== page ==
REVIEW: A Ghost Orchestra – Blood

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Since the release of their 2014 debut EP Vile Hymns, Adelaide locals A Ghost Orchestra have seen themselves tour Australia and open for some international heavy hitters, such as Cancer Bats and Every Time I Die. In the 3 years since the release of Vile Hymns, A Ghost Orchestra have been refining their sound and improving their songwriting skills, leading up to the release of their debut full-length Blood.

Blood sees A Ghost Orchestra expand on their more dissonant and chaotic tendencies they have previously shown, with feedback being almost a constant presence throughout, while introducing some more melodic elements to their sound. In many ways, Blood is a throwback to the mathier sound of the mid-2000s metalcore, such as Norma Jean, The Chariot and Every Time I Die, with off-kilter riffs, vicious breakdowns and raw production being the name of the game.

Opening with the introduction track Platform: 13216, A Ghost Orchestra make this sound apparent, with the track basically being a lumbering breakdown building tension before launching in Precursor, which immediately hits the listener in the face with pounding drumming, winding, dissonant riffs and the mid-range screams of Adam Geisler. Ultimately, Precursor is a snapshot of the album as a whole, effortlessly switching from dissonant, chaotic mathcore to more straightforward metalcore in the blink of an eye.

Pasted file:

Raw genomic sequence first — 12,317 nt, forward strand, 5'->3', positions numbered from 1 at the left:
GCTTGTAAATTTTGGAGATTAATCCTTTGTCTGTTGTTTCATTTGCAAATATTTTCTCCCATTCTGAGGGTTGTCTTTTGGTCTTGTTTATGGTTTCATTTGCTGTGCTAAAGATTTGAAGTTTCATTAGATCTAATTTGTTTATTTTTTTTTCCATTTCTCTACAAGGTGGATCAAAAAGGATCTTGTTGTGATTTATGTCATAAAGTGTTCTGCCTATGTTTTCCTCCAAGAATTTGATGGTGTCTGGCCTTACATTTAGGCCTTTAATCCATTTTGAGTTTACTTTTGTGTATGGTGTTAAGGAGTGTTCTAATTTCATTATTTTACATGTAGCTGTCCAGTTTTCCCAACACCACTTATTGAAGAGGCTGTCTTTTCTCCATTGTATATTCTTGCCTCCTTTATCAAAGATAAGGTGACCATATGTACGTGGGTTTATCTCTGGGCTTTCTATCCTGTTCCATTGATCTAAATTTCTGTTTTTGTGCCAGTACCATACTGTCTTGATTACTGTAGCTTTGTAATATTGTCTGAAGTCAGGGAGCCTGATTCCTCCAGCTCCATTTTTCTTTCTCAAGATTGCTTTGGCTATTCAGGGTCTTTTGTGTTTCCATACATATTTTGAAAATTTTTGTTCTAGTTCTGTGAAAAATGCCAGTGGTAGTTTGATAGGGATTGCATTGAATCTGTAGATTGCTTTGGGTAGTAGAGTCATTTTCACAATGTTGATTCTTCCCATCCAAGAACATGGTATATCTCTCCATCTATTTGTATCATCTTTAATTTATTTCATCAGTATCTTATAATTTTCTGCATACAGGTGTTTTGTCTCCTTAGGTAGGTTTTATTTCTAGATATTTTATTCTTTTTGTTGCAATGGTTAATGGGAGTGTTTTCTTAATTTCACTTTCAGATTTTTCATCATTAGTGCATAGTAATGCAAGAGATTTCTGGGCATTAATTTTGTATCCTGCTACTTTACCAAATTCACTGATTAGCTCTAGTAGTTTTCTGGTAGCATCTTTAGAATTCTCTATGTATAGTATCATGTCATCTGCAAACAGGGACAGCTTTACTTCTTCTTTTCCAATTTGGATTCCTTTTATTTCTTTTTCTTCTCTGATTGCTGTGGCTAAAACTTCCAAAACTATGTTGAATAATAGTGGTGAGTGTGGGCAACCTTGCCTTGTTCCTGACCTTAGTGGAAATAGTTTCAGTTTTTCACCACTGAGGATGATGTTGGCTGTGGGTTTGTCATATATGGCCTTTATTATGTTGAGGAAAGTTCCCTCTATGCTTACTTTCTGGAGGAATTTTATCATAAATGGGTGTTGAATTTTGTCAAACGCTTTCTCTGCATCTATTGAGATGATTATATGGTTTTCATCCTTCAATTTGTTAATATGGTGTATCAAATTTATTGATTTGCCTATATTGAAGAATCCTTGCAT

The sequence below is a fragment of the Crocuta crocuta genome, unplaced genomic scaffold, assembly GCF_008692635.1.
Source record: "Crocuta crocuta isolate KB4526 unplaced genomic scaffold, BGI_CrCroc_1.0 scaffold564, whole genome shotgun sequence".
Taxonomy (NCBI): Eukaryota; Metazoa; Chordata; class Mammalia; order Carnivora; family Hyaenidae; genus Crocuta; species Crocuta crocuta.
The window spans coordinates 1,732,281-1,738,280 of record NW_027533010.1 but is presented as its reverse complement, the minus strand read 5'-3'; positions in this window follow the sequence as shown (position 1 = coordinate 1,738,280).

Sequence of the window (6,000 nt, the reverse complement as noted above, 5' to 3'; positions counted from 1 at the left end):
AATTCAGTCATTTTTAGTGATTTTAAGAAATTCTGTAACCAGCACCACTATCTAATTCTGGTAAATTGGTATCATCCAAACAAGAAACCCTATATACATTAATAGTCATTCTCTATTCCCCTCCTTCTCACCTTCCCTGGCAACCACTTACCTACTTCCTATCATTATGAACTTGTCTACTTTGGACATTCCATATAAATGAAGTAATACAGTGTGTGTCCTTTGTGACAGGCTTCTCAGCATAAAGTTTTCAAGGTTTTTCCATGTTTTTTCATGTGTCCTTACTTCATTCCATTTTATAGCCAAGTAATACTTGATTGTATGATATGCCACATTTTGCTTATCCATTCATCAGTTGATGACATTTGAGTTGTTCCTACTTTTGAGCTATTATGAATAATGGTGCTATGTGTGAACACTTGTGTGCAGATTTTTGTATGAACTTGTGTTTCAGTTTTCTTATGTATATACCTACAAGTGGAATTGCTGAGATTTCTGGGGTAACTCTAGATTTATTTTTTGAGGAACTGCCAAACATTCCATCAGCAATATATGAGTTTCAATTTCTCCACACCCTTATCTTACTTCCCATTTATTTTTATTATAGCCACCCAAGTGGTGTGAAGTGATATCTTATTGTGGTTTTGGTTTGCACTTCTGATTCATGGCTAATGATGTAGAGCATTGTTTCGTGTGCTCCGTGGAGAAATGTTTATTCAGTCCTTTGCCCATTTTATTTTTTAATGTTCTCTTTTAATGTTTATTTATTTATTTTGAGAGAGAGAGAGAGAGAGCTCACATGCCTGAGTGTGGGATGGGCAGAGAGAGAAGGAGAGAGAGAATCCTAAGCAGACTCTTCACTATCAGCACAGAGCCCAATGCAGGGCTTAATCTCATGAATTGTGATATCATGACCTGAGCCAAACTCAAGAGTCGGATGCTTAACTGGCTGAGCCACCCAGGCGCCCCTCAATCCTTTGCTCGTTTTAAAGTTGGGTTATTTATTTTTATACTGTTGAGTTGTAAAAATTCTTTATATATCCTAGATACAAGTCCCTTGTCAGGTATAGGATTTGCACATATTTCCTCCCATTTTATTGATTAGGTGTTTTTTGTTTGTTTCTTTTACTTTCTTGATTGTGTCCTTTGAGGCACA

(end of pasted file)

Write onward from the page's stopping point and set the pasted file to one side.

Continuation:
A Ghost Orchestra lean into their more dissonant, chaotic sound on tracks such as Bad Blood and Queenhell, being full of riffs that change speed and rhythm at a moments notice and feedback being used to give these tracks the feeling of unsettling tension, such as the buildup to the breakdown in Bad Blood. However, there are tracks on Blood, such as Heroin in Heaven and Gutterslang, which have a more straightforward feel to them, with the drumming being the propulsive force behind these types of songs and the riffs being more direct and driving in sound.

The main improvement from Vile Hymns is that the while the band uses stop and start rhythms, dissonance and technicality to give their music the sound that it could just fall apart any second, the band knows when to pull it all back into more structured territory and even have some calmer moments peppered throughout the album. These calmer moments are a new aspect A Ghost Orchestra have introduced to their sound on Blood, giving the album a bit of variety and dynamism to help prevent the album from blurring together and allows the heavier parts to hit even harder.

Throughout Blood, A Ghost Orchestra throw in some curve balls, such as the instrumental tracks Delving and Panspermia, which have a very bleak, empty sound to them and serve to break the album up, and sections such as the lone guitar introduction of Gutterslang and the female-led vocal part of Lovers of Valdaro.

Ultimately, Blood is A Ghost Orchestra stretching their muscles, pushing their music in more chaotic but also calmer territories.While their razor sharp riffs and the stop-start rhythms are still a massive part of their sound, A Ghost Orchestra bring a larger sense of dynamism to the their sound, with more melodic and straightforward moments present on this album, which leads to the band having a more unpredictable sound than ever before. Blood is a strong album for a recent band to have under their belt and will hopefully lead to bigger and better things for A Ghost Orchestra.

Rating: 7/10

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